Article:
Sneak Peek: What The White House Is Thinking About Antibiotic Resistance

Maryn McKenna | Wired | April 4, 2014

The President’s Council of Advisors on Science and Technology (PCAST for short) is preparing a major report on the problem of antibiotic resistance. The report won’t be published for a few months, but today PCAST held one of its periodic meetings, and aired what it thinks the most important issues are going to be. For anyone who cares about our dwindling ability to fight infections, or the responsibilities of healthcare to curb antibiotic use, or the large role that agriculture plays in causing antibiotic resistance to emerge, its live webcast was a satisfying listen. (The webcast will be archived here but is not yet up.)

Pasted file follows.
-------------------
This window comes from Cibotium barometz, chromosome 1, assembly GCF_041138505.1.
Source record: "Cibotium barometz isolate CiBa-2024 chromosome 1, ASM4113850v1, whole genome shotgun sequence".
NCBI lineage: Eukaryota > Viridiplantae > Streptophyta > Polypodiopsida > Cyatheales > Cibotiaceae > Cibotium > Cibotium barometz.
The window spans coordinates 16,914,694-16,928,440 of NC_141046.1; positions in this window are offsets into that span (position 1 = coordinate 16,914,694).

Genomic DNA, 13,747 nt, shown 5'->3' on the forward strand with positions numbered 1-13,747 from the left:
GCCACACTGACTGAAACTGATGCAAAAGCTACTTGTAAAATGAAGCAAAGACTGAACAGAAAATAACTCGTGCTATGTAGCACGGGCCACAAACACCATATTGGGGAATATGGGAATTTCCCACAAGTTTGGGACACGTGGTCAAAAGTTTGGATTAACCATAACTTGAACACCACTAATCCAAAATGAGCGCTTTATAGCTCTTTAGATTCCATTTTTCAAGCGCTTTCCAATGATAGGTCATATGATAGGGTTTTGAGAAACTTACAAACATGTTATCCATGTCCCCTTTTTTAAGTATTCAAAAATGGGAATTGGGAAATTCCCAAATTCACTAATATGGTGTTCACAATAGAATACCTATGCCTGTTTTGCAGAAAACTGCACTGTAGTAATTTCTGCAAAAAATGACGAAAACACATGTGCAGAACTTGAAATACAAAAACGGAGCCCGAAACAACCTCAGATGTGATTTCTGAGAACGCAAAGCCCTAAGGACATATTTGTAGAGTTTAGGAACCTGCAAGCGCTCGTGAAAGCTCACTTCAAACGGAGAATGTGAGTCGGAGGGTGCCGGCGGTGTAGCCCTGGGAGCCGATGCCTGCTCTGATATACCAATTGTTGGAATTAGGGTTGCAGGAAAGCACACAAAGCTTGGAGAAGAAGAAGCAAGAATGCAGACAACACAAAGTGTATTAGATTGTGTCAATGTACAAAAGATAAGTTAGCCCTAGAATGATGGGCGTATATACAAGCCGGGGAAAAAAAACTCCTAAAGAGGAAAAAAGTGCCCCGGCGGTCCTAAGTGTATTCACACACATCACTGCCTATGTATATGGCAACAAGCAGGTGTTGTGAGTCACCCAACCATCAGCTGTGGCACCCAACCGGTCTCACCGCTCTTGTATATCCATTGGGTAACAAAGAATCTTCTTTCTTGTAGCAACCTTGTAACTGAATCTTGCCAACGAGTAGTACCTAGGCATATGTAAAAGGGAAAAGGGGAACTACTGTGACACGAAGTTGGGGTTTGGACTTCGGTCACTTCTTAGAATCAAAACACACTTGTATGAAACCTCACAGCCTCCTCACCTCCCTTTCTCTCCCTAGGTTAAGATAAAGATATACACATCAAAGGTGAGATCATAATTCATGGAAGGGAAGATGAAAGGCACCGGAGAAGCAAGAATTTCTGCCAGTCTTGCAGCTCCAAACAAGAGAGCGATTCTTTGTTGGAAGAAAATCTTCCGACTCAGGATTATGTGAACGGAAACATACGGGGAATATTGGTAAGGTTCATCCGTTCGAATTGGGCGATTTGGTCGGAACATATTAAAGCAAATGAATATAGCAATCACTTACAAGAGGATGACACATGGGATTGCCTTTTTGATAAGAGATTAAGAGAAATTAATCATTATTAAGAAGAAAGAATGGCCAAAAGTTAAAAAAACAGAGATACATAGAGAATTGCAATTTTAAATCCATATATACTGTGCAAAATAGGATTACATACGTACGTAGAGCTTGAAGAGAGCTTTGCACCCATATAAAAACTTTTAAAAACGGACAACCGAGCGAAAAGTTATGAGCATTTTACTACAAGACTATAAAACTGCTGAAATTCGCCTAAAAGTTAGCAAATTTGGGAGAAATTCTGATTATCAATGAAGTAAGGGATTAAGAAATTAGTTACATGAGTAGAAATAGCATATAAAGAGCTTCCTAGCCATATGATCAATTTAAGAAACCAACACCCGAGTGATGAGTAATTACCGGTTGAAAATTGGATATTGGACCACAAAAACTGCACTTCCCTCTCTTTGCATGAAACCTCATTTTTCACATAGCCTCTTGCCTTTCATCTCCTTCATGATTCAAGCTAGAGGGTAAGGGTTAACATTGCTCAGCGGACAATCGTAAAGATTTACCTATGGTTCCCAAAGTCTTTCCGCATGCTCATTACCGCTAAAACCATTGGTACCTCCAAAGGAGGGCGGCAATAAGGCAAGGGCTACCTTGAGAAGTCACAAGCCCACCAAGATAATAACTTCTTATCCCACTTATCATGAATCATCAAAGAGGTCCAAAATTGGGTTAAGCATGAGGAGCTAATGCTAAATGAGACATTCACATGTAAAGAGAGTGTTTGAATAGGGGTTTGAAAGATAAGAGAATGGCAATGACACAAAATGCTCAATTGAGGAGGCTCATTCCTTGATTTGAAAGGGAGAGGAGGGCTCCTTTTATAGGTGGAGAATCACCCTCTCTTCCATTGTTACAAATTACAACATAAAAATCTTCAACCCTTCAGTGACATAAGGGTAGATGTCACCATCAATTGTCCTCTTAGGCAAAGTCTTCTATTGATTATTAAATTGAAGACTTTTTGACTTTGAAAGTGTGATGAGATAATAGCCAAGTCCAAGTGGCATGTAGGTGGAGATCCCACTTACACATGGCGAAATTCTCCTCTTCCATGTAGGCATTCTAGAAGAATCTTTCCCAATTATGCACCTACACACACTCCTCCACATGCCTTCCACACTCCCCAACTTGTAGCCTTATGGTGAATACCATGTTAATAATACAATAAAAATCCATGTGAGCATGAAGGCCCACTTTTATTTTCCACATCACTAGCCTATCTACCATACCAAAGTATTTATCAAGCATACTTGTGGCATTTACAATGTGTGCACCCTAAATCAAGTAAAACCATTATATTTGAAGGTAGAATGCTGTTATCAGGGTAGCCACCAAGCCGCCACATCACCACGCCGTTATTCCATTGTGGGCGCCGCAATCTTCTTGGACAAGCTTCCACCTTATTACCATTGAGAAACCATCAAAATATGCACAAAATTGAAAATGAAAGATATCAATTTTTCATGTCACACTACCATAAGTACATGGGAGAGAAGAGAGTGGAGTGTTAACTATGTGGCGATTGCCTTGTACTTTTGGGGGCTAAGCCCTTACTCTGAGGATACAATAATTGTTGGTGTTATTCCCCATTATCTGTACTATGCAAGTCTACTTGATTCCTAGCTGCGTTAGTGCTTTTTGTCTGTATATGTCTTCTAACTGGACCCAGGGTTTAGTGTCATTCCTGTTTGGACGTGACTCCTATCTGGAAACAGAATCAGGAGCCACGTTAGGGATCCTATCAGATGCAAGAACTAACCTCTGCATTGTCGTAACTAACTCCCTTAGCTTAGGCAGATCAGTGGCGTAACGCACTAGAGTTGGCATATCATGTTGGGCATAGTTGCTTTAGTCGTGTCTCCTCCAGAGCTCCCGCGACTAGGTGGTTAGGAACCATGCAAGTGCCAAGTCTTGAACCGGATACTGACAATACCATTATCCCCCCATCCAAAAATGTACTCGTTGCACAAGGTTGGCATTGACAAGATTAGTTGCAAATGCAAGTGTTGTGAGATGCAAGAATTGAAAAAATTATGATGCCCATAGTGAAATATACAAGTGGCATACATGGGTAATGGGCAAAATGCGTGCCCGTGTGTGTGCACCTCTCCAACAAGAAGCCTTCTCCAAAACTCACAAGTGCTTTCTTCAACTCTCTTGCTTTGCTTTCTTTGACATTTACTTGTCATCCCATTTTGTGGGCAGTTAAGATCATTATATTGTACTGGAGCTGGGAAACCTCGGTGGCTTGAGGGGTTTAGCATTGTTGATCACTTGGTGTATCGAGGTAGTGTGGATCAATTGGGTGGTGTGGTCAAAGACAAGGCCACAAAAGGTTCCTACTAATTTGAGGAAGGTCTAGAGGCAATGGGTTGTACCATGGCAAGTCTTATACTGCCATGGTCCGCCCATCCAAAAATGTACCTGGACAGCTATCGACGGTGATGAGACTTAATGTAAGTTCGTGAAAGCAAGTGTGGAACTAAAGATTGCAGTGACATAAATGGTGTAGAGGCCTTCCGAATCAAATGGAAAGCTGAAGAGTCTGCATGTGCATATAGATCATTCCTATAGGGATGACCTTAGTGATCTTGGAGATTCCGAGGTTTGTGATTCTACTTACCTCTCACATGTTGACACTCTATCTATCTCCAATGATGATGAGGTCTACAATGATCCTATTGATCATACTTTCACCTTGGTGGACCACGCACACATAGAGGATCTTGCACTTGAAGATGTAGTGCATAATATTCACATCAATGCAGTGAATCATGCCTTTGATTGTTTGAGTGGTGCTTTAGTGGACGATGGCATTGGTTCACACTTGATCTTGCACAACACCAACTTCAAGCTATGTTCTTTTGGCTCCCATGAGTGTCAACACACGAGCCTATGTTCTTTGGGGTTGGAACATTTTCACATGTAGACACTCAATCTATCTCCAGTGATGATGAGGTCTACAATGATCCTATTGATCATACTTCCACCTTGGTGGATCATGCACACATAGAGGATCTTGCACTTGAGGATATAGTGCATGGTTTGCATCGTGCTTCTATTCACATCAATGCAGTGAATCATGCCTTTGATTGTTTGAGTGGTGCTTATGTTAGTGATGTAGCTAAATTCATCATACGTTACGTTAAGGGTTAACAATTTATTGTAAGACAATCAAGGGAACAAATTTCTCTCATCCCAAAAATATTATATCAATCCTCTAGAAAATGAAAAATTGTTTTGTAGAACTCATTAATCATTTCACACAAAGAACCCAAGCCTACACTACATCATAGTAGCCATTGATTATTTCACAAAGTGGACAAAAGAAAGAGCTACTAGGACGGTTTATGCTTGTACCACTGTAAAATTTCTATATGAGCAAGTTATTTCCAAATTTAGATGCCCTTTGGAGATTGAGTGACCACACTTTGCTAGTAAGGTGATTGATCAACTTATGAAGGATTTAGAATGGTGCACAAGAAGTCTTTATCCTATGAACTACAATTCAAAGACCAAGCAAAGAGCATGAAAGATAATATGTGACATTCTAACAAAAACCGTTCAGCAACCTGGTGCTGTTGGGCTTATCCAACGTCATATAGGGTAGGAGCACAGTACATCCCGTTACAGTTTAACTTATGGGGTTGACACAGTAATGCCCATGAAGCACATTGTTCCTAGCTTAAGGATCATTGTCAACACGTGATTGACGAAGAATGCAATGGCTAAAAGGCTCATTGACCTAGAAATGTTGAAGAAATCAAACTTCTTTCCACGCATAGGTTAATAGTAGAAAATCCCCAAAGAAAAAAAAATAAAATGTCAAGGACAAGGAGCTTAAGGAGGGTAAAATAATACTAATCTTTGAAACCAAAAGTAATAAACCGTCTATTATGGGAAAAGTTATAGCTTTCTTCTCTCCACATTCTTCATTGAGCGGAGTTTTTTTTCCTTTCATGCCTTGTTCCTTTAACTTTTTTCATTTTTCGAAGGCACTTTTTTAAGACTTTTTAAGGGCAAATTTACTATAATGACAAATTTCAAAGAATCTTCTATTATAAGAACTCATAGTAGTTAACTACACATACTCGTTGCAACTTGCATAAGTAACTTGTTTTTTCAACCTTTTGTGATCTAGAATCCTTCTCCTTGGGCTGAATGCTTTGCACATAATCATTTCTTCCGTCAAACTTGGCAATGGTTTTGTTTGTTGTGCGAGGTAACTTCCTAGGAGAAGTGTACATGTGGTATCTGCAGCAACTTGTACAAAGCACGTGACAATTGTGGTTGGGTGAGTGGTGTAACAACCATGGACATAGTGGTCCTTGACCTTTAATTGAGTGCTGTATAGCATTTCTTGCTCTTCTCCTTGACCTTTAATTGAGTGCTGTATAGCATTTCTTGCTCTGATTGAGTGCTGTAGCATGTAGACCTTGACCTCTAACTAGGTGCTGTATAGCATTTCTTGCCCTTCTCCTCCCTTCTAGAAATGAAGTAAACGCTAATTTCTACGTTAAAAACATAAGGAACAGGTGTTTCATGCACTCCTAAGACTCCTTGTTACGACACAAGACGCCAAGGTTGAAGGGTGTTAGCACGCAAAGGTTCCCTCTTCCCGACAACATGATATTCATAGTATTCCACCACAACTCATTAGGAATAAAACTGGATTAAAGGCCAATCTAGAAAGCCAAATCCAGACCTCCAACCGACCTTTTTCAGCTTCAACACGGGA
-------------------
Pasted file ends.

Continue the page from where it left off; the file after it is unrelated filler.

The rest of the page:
PCAST not only webcasts its meetings; it also runs live auto-transcription at the same time. Below is a partial text, which I screengrabbed as this morning’s meeting was going on, and edited for clarity and length. I found it interesting, and reassuring in the breadth of the policy issues being considered, particularly the attention paid to the role of agriculture — as well as the possibility of tech contributions to farm and hospital surveillance, and to drug innovation. It makes me very curious what the final report will say.

The main speaker was PCAST co-chair Eric Lander, PhD,  president and director of the Broad Institute of MIT and Harvard, and formerly one of the principal leaders of the Human Genome Project. He said: